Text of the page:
He also said he would consider working to legalize the psychedelic substance psilocybin, which is found in many species of fungi. He cited recent FDA studies which suggest the substance could be a “breakthrough therapy” for people with certain conditions. “It’s been revolutionary,” Thomas said.
Thomas told 1819 News that he wants to prioritize the issue of mental health and believes cannabis, and possibly psilocybin, can help.
“As people so often try to argue that cannabis is a gateway drug to narcotics, I would argue quite to the contrary that there’s something else going on in that person’s life and between their ears that leads them down that path to narcotics," said Thomas. "...I’d like to do something to address those needs and challenges that are facing individuals and families - drug addiction and other behavioral problems that just haven’t been addressed by the state.”
Thomas said he does believe there should be oversight over marijuana if the state legalizes it.
“You do need to be of age," Thomas said. "You do need to show an I.D, just like with tobacco and alcohol, other regulated products.”
He also said he wants to abolish the grocery and the income tax in the state. He said the gas tax needs to be “frozen immediately” in response to the increasing gas prices, much like governors in other states are doing, such as Gov. Brian Kemp of Georgia.
“We’ve got to do something about this never-ending element of the tax," said Thomas.
Thomas said he wants to legalize gambling if that’s what Alabamians want but criticized the current legislation.
“I think that people deserve and are demanding, quite frankly, a clean and simple bill," Thomas said.
When asked about the Alabama Beverage Control (ABC) board, which controls the state’s wholesales of liquor while operating retail package stores, Thomas said he thinks it's “anti-free market for the state to compete with private enterprise".
“[It’s] another form of tyranny," said Thomas. "We don’t need to be in that business."
Thomas said he thinks the environment is a matter of responsibility and does not think that means he is less conservative than other candidates.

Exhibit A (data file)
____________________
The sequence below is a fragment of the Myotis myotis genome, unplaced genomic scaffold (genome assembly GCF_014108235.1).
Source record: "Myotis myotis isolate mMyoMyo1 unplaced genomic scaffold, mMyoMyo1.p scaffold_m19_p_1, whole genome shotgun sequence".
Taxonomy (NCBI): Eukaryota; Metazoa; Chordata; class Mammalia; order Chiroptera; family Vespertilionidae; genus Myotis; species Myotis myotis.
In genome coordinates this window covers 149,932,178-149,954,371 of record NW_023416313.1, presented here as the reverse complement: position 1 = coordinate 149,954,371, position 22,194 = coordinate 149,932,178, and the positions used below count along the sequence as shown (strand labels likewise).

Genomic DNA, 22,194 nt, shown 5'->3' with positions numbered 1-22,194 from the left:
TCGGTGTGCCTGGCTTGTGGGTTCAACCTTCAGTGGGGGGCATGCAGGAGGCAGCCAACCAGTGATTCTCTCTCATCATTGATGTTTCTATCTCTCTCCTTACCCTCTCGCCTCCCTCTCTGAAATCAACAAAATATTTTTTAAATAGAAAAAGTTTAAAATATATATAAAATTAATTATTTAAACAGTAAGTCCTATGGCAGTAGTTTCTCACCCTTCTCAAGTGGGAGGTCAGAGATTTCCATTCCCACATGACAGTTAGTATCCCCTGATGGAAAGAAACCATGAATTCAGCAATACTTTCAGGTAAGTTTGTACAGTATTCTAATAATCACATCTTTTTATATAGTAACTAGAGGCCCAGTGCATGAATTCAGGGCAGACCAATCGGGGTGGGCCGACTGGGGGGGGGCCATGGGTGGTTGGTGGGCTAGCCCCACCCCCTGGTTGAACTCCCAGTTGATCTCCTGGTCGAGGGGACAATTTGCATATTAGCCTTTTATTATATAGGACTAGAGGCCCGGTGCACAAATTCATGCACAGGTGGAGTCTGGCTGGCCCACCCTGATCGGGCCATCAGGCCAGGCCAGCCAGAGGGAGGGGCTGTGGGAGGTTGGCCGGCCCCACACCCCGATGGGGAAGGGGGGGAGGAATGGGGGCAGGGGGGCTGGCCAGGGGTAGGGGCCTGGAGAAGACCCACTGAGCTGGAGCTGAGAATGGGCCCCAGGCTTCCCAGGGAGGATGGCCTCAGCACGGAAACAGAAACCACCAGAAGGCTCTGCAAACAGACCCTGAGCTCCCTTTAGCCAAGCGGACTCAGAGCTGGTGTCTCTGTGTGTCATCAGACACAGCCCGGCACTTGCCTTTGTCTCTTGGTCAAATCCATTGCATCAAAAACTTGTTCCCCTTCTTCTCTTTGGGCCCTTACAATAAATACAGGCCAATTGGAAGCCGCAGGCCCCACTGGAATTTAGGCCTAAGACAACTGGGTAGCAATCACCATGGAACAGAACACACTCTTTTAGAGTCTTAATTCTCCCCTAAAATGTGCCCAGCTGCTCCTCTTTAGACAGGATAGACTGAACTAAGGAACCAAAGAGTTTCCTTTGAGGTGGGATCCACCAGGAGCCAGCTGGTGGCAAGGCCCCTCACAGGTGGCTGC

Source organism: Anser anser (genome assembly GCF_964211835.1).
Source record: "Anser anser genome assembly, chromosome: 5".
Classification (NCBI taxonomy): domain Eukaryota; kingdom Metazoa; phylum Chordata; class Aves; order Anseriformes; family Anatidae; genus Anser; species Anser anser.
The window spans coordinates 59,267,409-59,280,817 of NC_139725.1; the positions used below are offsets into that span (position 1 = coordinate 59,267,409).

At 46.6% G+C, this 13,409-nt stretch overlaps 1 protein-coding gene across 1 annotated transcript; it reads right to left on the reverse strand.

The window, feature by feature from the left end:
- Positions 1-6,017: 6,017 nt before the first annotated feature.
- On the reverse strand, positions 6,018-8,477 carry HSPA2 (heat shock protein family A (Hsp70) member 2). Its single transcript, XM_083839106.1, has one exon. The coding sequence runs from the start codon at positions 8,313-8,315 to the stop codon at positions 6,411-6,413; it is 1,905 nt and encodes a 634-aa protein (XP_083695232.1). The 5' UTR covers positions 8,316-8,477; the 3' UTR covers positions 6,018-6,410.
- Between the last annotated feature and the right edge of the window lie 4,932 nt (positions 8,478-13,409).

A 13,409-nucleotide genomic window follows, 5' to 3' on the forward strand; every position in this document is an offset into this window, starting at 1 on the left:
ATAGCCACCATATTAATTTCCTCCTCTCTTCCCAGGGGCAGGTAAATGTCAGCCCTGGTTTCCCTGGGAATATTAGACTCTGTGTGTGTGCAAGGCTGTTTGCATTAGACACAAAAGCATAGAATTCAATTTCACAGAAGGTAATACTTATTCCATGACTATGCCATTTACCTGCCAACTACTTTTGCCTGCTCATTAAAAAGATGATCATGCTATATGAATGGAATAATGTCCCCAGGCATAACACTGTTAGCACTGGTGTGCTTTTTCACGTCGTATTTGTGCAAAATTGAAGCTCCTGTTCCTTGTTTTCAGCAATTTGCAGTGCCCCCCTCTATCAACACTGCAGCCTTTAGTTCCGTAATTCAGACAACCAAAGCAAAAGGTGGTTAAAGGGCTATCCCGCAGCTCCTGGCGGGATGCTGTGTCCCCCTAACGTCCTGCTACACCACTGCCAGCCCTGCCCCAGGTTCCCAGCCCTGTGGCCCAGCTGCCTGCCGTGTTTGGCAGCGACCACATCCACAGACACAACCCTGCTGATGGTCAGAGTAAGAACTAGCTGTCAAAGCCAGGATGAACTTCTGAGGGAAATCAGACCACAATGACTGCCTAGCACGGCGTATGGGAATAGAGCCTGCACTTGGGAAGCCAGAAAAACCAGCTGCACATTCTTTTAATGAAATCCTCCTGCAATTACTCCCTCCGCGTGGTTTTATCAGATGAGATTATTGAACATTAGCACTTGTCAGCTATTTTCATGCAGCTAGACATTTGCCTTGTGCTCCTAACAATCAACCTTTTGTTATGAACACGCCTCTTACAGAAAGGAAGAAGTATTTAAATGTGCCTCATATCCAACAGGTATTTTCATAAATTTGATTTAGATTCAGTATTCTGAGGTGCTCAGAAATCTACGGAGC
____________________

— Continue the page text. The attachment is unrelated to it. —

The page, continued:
“Conservativism is based in responsibility, being responsible," Thomas said. "And so is nature conservancy."
“We need to be environmentally conscious,” Thomas said after the podcast. He said he is not sure environmental oversight is entirely the government’s role and commended private groups that hold businesses and governments accountable.
“We just need to do a better job protecting our natural resources in one of the most, if not the most, biodiverse states in the union," Thomas said.
Thomas said he supports school choice and wants to reform education in Alabama. He said he supports allowing taxpayers to enroll in “any state-funded programs at no charge".
After the podcast, Thomas clarified his statements. He said he only supports sending tax-paying Alabamians to school for free for “skilled training and workforce development,” not to pursue an undergraduate or graduate degree.
He said he wants to promote vocational schools and skilled trades for some students instead of college.
Overall, Thomas’ message was straightforward. He is upset with the current establishment and wants to bring more accountability to Montgomery while permitting everyday Alabamians to exercise their liberties without interference from the state.
“If you’ve ever wondered aloud, ‘why can’t we’ or ‘why don’t we have just an ordinary citizen step up and serve in these roles and not the career politicians,’ well, here’s your chance,” Thomas said. “...I’ve got the resume. I’ve checked all the boxes, but I’m having to rely on a grassroots campaign because, well, special interests have got their own interests and their own candidates, and I’m not one of them.”
To connect with the author of this story, or to comment, email will.blakely@1819News.com.